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Delhi High Court on Application of Time-Line under Section 29A under Arbitration & Conciliation Act!

Updated: Aug 9, 2020


In a significant judgement the Delhi High Court clarified the dilemma as to the applicability of timeline of completion of arbitral proceedings laid down under Section 29A(1) of the Arbitration and Conciliation Act, 1996, as inserted vide 2019 amendment. In the case of ONGC Petro Additions Ltd. v. Ferns Construction Co. Ltd. (dated July 21, 2020) Justice V. Kameswar Rao held that Section 29A of the Arbitration and Conciliation Act, 1996 shall be applicable to all pending arbitrations in India which commenced after October 23, 2015 except international commercial arbitrations. 


Section 29A was inserted by 2015 Amendment in order to speed up the process of alternate dispute resolution. However, owing to a wide ranging defects, the legislature introduced changes in Section 29A by introducing the 2019 Amendment. Amended Section 29A states that other than International Commercial Arbitration, the arbitral award shall be passed within a period of 12 months from the date of completion of pleadings and not from the date of commencement of proceedings. Intention of the legislature behind this amendment was to extend the time period for completion of proceedings in order to make the time period more attainable and reduce the number of cases seeking extension. Since the introduction of this Section it has been a long standing question as to whether Section 29A could be applied retrospectively or prospectively.


Issue before the court in this case was, since International Commercial Arbitration is an exception of Section 29A(1) and the respondent is a foreign party, then if the proceeding is an International Commercial Arbitration, whether time limit laid down under Section 29A(1) vide 2019 Amendment shall be applicable. Contention of the petitioner was that Section 29A(1) will have retrospective effect from October 23, 2015 i.e., from the date of enforcement of Arbitration and Conciliation (Amendment) Act, 2015.

  

In this case attention of the court was drawn to two previous conflicting orders of the Delhi High Court. In the earlier case of Shapoorji Pallonji and Co. Pvt. Ltd v Jindal India Thermal Power Limited, decided on January 23, 2020 the Court held that the amended Section 23(4) and Section 29A(1) of the Arbitration and Conciliation Act, 1996 are procedural in nature and hence will be retrospectively applicable to all arbitral proceedings pending as on August 30, 2019 and commenced after October 23, 2015. In a later judgement in the case of MBL Infrastructures Ltd. v. Rites Ltd., decided on February10, 2020, the court held that Section 29A is prospective in nature. When faced with conflicting judgements, the petitioner contended that the earlier decision ought to be followed as the later decision would be per incuriam. The court accepted the contention of the petitioner and laid down that decision of a Coordinate Bench in Shapoorji Pallonji case wherein the Court held that Section 29A being procedural in nature, shall be applicable to all the arbitrations pending on the date of amendment except International Commercial Arbitrations, stands correct.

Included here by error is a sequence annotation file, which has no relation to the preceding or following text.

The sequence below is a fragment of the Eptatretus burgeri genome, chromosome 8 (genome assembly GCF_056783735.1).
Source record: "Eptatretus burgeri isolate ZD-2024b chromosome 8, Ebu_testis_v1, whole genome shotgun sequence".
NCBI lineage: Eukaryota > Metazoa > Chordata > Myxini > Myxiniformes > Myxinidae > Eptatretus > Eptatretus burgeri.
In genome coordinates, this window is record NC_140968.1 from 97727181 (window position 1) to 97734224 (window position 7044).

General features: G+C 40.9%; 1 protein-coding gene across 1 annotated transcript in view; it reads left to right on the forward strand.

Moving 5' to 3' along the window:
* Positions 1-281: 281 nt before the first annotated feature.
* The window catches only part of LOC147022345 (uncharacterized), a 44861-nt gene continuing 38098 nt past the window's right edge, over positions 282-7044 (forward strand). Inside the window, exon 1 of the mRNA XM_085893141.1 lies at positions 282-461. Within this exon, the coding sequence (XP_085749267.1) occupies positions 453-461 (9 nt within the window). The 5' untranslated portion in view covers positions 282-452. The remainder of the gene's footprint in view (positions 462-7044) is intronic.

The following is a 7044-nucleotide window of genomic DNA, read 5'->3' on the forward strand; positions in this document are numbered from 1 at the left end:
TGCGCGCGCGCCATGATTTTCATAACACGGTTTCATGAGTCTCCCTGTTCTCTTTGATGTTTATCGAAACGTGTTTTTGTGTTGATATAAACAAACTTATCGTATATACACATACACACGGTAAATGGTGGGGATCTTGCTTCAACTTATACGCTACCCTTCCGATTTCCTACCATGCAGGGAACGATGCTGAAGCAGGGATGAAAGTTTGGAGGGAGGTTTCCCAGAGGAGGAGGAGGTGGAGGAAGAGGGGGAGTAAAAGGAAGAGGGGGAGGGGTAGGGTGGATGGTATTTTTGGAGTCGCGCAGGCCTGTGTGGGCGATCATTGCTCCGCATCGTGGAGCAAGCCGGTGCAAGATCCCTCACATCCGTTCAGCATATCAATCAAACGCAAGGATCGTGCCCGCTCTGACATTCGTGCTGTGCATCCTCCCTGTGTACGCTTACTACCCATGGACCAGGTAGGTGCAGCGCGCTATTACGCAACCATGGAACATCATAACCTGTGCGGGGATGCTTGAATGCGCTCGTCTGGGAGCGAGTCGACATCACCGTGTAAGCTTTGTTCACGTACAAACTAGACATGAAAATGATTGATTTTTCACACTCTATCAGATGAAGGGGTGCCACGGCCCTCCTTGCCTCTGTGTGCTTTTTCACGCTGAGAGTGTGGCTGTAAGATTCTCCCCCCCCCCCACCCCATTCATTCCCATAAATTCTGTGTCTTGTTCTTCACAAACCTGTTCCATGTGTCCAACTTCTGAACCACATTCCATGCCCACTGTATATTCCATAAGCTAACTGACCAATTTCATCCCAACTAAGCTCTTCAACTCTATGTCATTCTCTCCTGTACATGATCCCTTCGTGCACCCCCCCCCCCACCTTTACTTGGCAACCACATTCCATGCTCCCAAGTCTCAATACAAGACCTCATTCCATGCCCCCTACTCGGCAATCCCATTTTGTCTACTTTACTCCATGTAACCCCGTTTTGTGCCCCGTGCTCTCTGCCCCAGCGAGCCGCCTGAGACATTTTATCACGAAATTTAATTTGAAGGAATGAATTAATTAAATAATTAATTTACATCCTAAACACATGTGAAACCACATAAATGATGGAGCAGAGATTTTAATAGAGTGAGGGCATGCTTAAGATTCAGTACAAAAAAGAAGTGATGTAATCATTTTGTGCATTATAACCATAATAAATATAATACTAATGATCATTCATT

This judgement of the Delhi High Court settled the long-standing confusion over the applicability of Section 29A as to timeline for completion of arbitral proceedings. The Delhi High Court has made it clear that International Commercial Arbitrations are outside the scope of Section 29A and there is no need to approach the Court for extension of timelines in the matters of ICA anymore.




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